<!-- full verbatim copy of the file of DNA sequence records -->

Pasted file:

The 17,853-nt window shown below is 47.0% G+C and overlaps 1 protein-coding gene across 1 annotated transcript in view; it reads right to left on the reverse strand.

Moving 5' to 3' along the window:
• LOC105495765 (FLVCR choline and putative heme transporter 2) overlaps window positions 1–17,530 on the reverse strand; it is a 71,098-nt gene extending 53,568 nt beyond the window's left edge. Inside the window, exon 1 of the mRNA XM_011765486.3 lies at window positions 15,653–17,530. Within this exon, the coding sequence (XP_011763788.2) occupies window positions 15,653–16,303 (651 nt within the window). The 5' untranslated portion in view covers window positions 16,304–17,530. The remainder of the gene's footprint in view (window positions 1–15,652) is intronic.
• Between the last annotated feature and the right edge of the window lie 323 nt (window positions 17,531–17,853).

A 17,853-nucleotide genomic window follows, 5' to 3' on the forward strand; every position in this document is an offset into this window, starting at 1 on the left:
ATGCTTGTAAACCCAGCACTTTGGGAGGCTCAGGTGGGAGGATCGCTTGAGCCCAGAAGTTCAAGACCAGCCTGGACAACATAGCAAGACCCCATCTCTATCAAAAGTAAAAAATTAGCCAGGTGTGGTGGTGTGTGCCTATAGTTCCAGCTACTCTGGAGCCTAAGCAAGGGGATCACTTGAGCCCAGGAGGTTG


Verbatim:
The 17,853-nt window shown below is 47.0% G+C and overlaps 1 protein-coding gene across 1 annotated transcript in view; it reads right to left on the reverse strand.

Moving 5' to 3' along the window:
• LOC105495765 (FLVCR choline and putative heme transporter 2) overlaps window positions 1–17,530 on the reverse strand; it is a 71,098-nt gene extending 53,568 nt beyond the window's left edge. Inside the window, exon 1 of the mRNA XM_011765486.3 lies at window positions 15,653–17,530. Within this exon, the coding sequence (XP_011763788.2) occupies window positions 15,653–16,303 (651 nt within the window). The 5' untranslated portion in view covers window positions 16,304–17,530. The remainder of the gene's footprint in view (window positions 1–15,652) is intronic.
• Between the last annotated feature and the right edge of the window lie 323 nt (window positions 17,531–17,853).

A 17,853-nucleotide genomic window follows, 5' to 3' on the forward strand; every position in this document is an offset into this window, starting at 1 on the left:
ATGCTTGTAAACCCAGCACTTTGGGAGGCTCAGGTGGGAGGATCGCTTGAGCCCAGAAGTTCAAGACCAGCCTGGACAACATAGCAAGACCCCATCTCTATCAAAAGTAAAAAATTAGCCAGGTGTGGTGGTGTGTGCCTATAGTTCCAGCTACTCTGGAGCCTAAGCAAGGGGATCACTTGAGCCCAGGAGGTTG